Does Chinese Buddhism worship Buddha as God?
I went to a Chinese Buddhist temple and they were praying to the Buddha of Mercy.
Also...can Buddhists eat meat and drink alcohol? And i mean some meat and a little alcohol?
Answered by stbb,
The real practice of Buddhism is to realize who you are and what your place is in this Universe, so we seek within, because the Buddha (Enlightened one) told us that we all have the Buddha Nature, and that is we have the potential to be enlightened. To seek within and understand our own Buddha Nature is a mark of Enlightenment and Buddhism; and once you have achieved this level of Enlightenment then you understand many things and causes outside of self.
There are certain rules to determine if any sects are Buddhism, and they must follow the rules of “Three Dharma Seals” (sometimes, some sects said Four Dharma Seals- one additional condition), if any sect does not meet the rules of “Three Dharma Seals”, then they are the outer paths (the fake Buddhists or other religions)- those who seek without- such as worshiping a God or gods and or pretend to be Buddhism when worshiping God, (I saw one or two worshiped Gods groups and they claimed they are Buddhists from Korea.)
We don’t worship Buddha in same way as Christians do to their God, we merely pay respect to a teacher that taught us those very important lessons; and the lessons are of matter of immortal life and temporal deaths.
Strictly speaking, the meat eating and drinking of alcohol are not prohibited by Chinese lineages of Buddhism, unless you are in a monk-hood situation. The laymen are allowed to eat meats and drink alcohol, but suggested one should eat three purity meats, and drinking of alcohols is limited to moderation.
For both Hinayana and Vajrayana Buddhism, they do not prohib eating meat and drinking alcohol for laymen practitioners; but for those in Monk-hood, in Hinayana- the monks are still practicing their daily routine of asking “Alms”- so they eat whatever others give them. In Chinese Mahayana, the Monk-hood follows the strictest rules of no eating meat and drinking of alcohol, Korean and Japanese Mahayana follows whatever traditions they followed. Vajrayana monks meat eating habits are depending on the sects.
As you looking at the answers, you can see there are as many Buddhism Sects as there are answerers; and many of them don’t know what they are talking about, because many of them are introduced to a practice and never learned more or progressed beyond the first introduced practice.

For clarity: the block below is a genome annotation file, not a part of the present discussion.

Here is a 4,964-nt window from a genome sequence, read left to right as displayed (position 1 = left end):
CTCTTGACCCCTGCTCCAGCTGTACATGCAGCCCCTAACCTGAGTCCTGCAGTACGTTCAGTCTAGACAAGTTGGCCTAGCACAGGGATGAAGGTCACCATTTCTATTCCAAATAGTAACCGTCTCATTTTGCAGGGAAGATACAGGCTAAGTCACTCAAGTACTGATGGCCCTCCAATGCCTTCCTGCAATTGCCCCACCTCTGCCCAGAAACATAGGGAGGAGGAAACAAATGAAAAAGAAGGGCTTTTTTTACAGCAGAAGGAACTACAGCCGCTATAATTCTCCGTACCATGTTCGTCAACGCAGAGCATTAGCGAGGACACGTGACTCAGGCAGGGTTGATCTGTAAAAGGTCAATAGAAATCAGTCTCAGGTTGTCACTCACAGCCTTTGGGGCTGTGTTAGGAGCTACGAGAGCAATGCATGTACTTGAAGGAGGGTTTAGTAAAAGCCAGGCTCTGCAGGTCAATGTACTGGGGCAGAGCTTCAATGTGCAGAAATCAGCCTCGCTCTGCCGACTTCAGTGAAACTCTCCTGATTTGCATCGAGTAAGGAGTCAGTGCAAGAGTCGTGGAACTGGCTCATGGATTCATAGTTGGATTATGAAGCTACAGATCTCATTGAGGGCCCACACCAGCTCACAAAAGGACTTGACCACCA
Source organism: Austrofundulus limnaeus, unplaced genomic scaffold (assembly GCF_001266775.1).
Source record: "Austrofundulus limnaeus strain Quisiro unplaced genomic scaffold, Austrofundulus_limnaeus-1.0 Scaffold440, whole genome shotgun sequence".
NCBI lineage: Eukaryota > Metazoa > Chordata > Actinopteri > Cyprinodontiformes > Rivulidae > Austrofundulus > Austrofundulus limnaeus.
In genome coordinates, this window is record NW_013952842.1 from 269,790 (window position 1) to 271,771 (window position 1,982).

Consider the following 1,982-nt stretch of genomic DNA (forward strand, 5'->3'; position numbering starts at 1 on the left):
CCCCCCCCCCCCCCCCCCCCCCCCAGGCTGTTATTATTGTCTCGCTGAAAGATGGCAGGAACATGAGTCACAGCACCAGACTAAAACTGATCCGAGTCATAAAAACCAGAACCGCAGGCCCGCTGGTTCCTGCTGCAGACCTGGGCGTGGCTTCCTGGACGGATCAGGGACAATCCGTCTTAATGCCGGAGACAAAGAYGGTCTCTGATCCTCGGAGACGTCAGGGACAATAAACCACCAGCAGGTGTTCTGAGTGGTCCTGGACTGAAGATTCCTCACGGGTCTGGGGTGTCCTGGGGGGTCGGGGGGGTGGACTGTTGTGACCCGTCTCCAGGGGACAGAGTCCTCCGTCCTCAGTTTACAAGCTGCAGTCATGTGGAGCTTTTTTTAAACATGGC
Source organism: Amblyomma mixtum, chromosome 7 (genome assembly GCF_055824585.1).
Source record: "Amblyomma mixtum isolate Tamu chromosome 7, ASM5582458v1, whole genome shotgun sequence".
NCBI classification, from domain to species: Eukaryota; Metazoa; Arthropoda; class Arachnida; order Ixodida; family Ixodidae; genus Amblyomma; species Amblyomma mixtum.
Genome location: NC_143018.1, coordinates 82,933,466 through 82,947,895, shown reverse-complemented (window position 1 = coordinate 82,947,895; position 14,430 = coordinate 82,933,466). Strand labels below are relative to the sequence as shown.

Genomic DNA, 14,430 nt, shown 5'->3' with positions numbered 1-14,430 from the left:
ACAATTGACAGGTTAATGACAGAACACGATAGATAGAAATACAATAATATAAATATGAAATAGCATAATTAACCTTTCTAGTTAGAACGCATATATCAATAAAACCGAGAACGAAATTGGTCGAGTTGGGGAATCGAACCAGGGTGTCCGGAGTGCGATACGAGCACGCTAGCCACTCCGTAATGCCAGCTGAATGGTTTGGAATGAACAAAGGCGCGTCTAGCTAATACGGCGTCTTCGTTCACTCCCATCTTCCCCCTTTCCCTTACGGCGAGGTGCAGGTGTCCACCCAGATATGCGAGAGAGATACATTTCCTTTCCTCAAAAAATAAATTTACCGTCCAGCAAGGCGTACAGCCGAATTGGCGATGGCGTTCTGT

If they went into a real Buddhism sect, then they are ok, they will be learning some real Buddhism. But if they are not, then they will have twisted views of what real Buddhism is all about. Both Korea and Japan are known to have many deviated sects, they claimed they are Buddhists, yet they worshiped God or tell their followers that they are the only one that teach Buddhism, and they discouraged their followers to go to any other Buddhist Temple for fear of contamination (or correctly speaking losing their memberships.)
The real Buddhism consists of two or three Yanas (vehicles or methods); they are the (1) Hinayana of Theravada Buddhism- learn to abide in calmness, and (2) Mahayana Buddhism- which breaks down further into the (2a) Sutrayana Buddhism- following the Buddha's Scriptures, and (3) Vajrayana Buddhism- works with the mind and views.
Hinayana Buddhism permeates in the regions of Indo-China, which include Thailand, Cambodia, Vietnam, Sri Lanka, and other Southeastern Asian countries, etc.
Mahayana- Sutrayana Buddhism- first spread to China from India, then from China to Korea and Japan; later it also spread to other Asian countries. Mahayana- Vajrayana Buddhism spread through two routes (1) from India to China, then at later time from (2) India to Tibet. The route from China then spread to Japan, Korea and Indonesia; and the Route from Tibet spread to Nepal, Bhutan, Sikkim, and China.
Due to political environment, China’s Vajrayana turned underground, and Japan became the national religion and was called Shingon. Tibet being in isolation and supported by the Kings had developed its own Vajrayana Buddhism and later developed its own political system that preserved the practice.